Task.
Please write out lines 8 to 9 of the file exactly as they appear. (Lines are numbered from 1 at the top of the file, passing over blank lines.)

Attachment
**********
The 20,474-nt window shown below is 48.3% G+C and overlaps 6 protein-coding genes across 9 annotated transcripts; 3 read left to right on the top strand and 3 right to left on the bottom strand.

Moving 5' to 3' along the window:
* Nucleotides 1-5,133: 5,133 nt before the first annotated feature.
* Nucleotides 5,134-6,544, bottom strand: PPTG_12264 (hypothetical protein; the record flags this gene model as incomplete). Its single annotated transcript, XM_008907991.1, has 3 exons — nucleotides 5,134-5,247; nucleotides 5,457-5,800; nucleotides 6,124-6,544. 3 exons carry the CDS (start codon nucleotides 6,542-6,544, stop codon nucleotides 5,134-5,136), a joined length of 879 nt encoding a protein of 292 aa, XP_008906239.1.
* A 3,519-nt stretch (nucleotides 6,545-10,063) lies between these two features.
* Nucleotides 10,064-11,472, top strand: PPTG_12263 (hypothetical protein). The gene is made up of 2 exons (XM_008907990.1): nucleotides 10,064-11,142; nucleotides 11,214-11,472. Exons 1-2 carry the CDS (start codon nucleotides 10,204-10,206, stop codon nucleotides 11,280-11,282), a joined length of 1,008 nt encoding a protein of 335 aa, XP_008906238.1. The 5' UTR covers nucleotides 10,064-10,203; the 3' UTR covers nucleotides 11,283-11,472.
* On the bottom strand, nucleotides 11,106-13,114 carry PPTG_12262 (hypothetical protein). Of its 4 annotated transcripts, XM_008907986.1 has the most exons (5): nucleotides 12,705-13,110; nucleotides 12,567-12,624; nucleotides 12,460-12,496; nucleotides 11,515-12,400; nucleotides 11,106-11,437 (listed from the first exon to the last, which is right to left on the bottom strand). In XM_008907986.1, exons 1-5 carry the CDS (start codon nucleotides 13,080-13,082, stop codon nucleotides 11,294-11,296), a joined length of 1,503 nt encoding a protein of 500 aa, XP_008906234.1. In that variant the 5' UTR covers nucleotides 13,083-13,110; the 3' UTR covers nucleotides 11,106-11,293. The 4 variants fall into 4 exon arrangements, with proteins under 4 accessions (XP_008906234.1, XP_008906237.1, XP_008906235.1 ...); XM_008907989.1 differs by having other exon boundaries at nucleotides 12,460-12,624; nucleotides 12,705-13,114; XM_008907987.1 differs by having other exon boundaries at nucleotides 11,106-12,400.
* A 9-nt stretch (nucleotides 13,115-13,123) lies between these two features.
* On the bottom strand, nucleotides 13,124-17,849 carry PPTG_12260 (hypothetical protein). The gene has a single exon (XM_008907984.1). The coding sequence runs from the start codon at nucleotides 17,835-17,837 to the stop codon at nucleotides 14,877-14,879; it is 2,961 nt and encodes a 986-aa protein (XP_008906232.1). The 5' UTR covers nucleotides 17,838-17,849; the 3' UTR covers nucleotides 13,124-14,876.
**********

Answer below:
* A 9-nt stretch (nucleotides 13,115-13,123) lies between these two features.
* On the bottom strand, nucleotides 13,124-17,849 carry PPTG_12260 (hypothetical protein). The gene has a single exon (XM_008907984.1). The coding sequence runs from the start codon at nucleotides 17,835-17,837 to the stop codon at nucleotides 14,877-14,879; it is 2,961 nt and encodes a 986-aa protein (XP_008906232.1). The 5' UTR covers nucleotides 17,838-17,849; the 3' UTR covers nucleotides 13,124-14,876.